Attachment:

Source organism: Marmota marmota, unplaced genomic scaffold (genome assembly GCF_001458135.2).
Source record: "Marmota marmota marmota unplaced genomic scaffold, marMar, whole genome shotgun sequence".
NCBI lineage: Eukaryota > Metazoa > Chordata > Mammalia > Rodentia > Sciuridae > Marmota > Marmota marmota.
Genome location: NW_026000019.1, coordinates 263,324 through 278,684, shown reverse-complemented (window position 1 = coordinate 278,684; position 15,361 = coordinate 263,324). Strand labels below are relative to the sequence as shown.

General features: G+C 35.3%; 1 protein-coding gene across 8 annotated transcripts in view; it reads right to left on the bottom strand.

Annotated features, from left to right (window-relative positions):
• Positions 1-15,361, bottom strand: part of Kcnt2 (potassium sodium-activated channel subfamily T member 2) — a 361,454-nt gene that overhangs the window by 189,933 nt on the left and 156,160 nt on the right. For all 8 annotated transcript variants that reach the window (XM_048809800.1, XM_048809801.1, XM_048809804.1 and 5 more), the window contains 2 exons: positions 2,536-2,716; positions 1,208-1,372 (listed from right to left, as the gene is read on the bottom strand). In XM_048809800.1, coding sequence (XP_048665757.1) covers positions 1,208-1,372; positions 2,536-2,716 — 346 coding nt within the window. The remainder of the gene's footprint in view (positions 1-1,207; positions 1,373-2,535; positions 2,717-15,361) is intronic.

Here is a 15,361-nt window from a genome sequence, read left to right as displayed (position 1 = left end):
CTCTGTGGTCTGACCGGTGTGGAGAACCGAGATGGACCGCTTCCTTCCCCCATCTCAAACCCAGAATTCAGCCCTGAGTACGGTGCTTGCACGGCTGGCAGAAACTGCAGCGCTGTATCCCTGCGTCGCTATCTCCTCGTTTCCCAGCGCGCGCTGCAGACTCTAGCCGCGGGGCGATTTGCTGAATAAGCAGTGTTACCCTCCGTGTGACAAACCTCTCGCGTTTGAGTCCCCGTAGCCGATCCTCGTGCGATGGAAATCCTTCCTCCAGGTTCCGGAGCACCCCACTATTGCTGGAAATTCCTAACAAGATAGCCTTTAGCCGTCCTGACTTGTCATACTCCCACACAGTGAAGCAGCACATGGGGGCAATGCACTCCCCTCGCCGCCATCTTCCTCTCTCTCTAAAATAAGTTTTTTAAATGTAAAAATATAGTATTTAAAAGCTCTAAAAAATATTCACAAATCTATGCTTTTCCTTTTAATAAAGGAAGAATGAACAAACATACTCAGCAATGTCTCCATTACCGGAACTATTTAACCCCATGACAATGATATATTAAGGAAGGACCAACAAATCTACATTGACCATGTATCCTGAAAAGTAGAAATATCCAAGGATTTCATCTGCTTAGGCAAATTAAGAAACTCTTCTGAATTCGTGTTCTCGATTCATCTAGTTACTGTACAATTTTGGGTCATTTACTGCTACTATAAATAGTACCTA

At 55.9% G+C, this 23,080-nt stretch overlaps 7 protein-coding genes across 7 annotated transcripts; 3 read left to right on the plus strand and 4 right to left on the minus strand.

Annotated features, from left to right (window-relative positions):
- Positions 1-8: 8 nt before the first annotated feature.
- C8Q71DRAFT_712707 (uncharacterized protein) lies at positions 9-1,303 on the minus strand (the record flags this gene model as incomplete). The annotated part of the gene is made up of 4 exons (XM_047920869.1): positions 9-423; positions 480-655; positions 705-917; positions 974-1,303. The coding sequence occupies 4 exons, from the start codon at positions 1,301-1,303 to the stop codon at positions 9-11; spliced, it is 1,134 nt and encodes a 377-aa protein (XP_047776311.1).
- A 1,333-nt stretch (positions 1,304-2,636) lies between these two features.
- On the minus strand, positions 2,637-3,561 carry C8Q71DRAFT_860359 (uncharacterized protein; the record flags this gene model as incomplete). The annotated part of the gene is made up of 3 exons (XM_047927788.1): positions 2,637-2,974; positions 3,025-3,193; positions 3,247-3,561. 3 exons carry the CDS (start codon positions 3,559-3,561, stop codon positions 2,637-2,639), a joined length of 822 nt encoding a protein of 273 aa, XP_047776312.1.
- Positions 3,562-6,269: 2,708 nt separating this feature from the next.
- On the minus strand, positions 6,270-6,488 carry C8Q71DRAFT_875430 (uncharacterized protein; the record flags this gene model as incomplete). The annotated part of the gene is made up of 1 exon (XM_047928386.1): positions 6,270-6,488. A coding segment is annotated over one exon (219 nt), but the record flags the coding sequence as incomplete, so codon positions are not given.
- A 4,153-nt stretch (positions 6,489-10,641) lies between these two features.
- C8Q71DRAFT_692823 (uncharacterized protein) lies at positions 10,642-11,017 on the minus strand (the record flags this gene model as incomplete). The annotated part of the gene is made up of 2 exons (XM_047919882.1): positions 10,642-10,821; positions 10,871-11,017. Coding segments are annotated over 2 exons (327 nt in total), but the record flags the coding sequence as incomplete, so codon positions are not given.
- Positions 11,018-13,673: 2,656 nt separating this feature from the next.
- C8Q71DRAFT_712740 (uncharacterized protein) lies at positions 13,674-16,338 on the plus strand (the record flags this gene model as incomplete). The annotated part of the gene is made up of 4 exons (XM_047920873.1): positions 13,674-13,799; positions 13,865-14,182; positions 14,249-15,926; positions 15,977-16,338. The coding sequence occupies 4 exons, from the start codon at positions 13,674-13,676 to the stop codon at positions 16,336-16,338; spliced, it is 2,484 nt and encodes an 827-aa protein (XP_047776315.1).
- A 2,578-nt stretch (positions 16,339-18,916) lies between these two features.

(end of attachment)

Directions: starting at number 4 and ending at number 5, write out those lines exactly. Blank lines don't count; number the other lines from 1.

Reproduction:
Genome location: NW_026000019.1, coordinates 263,324 through 278,684, shown reverse-complemented (window position 1 = coordinate 278,684; position 15,361 = coordinate 263,324). Strand labels below are relative to the sequence as shown.

General features: G+C 35.3%; 1 protein-coding gene across 8 annotated transcripts in view; it reads right to left on the bottom strand.